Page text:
For the money, it's hard to beat an Adler-Barbour ( now WAIKO ) Cold Machine. It has ample cooling capacity for the C34 ice box, whatever size it is, and the Cold Machine is very reliable and generally trouble free as long as you don't try to defrost the evaporator with a knife or ice pick  :? . But that's another story...........

Even in the summer here in Texas ( 100+ degrees and blistering sun ), the Cold Machine ( once the ice box and contents are cold ) on our current C34 seldom runs more than a 50% duty cycle unless you are really fanning the door going after beer for 6 people, one beer at a time :rolling. This translates to about 50 to 60 amp-hr per day battery consumption. Unless you are only planning to day sail, you will need more than the standard 2-battery configuration for a house and starting bank, so you will have to add this upgrade to your cost of the fridge if you don't already have provisions for a larger house bank. Of course, Stu and I will then tell you that according to the Gospel of Battery Management, your next upgrade after that should be a battery monitor system such as the Xantrex Link LITE to tell you how you are doing on battery capacity consumption in real time and when you need to recharge the batteries. Soon after that, you will begin to think about a high output alternator so that you can recharge your now larger house bank in a more reasonable time than the rather small stock alternator will allow....... 

Think of it as a woman buying a new purse ( no negative connotations associated with that action, or what follows !!! ) , and the on-going accessorization to get everything to coordinate properly so that the purse looks it's best. Adding electric refrigeration on the boat is like that...... The good news is that it is worth it. Not hustling for ice is a very nice thing when you are out for overnight or several days.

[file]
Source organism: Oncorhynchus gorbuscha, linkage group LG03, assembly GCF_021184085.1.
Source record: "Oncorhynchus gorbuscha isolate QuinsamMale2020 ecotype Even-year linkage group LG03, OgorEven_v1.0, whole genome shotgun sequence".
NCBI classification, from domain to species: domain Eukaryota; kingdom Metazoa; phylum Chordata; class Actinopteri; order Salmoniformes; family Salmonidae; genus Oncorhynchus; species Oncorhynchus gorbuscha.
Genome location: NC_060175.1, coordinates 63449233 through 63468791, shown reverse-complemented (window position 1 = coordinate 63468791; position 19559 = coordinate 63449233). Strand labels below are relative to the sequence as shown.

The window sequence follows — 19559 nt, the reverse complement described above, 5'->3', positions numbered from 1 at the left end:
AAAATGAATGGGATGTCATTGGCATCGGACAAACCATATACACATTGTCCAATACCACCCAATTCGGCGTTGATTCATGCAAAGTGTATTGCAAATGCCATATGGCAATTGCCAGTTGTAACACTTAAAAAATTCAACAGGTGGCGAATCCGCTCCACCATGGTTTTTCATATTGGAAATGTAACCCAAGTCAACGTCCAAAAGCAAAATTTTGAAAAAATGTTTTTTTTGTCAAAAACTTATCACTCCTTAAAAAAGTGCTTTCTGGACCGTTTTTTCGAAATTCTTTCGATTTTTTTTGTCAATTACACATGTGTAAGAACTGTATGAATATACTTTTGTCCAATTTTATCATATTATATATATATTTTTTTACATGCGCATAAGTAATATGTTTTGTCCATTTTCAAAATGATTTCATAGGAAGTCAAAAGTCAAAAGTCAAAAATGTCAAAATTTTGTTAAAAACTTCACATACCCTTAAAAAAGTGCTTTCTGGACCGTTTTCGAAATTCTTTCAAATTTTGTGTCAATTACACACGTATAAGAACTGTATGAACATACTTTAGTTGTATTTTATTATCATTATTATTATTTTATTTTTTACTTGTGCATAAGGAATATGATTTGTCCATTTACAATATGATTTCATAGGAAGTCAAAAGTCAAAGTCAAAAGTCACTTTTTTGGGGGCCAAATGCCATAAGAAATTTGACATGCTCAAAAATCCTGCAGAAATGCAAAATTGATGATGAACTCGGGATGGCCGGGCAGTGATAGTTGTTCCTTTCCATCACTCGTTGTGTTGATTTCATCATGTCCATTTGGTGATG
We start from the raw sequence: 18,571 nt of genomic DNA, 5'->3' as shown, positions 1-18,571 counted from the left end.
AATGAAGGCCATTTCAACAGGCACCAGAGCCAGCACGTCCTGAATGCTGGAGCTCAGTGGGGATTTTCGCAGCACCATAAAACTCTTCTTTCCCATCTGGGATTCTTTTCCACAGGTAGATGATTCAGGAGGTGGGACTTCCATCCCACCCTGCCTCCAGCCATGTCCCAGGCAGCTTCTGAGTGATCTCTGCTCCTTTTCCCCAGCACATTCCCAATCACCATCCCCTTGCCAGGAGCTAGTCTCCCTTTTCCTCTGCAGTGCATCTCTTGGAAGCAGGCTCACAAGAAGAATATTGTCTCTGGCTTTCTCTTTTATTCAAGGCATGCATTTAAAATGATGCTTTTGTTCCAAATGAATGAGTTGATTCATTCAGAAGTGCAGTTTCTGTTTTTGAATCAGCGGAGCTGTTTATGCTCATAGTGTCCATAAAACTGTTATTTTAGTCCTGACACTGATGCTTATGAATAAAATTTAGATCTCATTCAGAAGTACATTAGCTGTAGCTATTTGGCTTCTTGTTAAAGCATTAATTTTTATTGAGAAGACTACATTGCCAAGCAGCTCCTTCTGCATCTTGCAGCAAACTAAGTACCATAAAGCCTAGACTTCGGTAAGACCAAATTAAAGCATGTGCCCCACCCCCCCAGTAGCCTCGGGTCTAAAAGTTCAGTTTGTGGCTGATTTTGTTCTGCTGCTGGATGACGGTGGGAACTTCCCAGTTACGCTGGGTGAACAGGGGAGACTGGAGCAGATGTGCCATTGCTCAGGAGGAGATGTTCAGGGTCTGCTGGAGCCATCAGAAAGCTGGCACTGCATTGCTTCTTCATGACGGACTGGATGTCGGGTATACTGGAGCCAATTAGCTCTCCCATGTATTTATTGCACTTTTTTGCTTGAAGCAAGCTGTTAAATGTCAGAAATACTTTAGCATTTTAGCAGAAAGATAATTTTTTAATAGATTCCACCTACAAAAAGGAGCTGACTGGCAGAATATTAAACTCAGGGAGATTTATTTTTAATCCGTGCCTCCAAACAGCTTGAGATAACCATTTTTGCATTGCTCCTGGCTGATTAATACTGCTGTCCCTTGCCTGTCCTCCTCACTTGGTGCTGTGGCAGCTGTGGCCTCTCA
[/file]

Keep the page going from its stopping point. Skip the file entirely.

I've attached some photo of my installation. The last photo shows that the louvered vent for the compressor area is a pop-out unit, and it makes many elements of the installation and later potential access actions much easier. In my installation, the normal fan mounting position causes the air to be pulled though the cooling section and them back across the compressor. However, it is possible to simply remove the fan and rotate it 180 degrees so that the fan blows air outward through the cooling coils and through the large louvered vent rather than heating up the whole area under the settee. I also added a small plastic louvered vent in the compartment inboard wall in the middle of the most outboard section of the settee seating.

This is certainly not the only way to have an iceless icebox, but it works for me, particularly having a second round at getting a C34 just the way I want it.

John
1988 C34 hull 728
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John Nixon
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Lance Jones

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Re: Installation of Refrigeration
« Reply #3 on: June 09, 2009, 07:14:33 AM »

I just had to replace my Adler Barbour Cold Machine. I agree, great piece of kit for the boat. While they are available through West Marine, Defender and the like, call the Catalina Parts office and compare the price for a new Cold Machine and Evaporator Plate. That's where I got mine and I think you'll be surprised as to how much different the price is from the other places.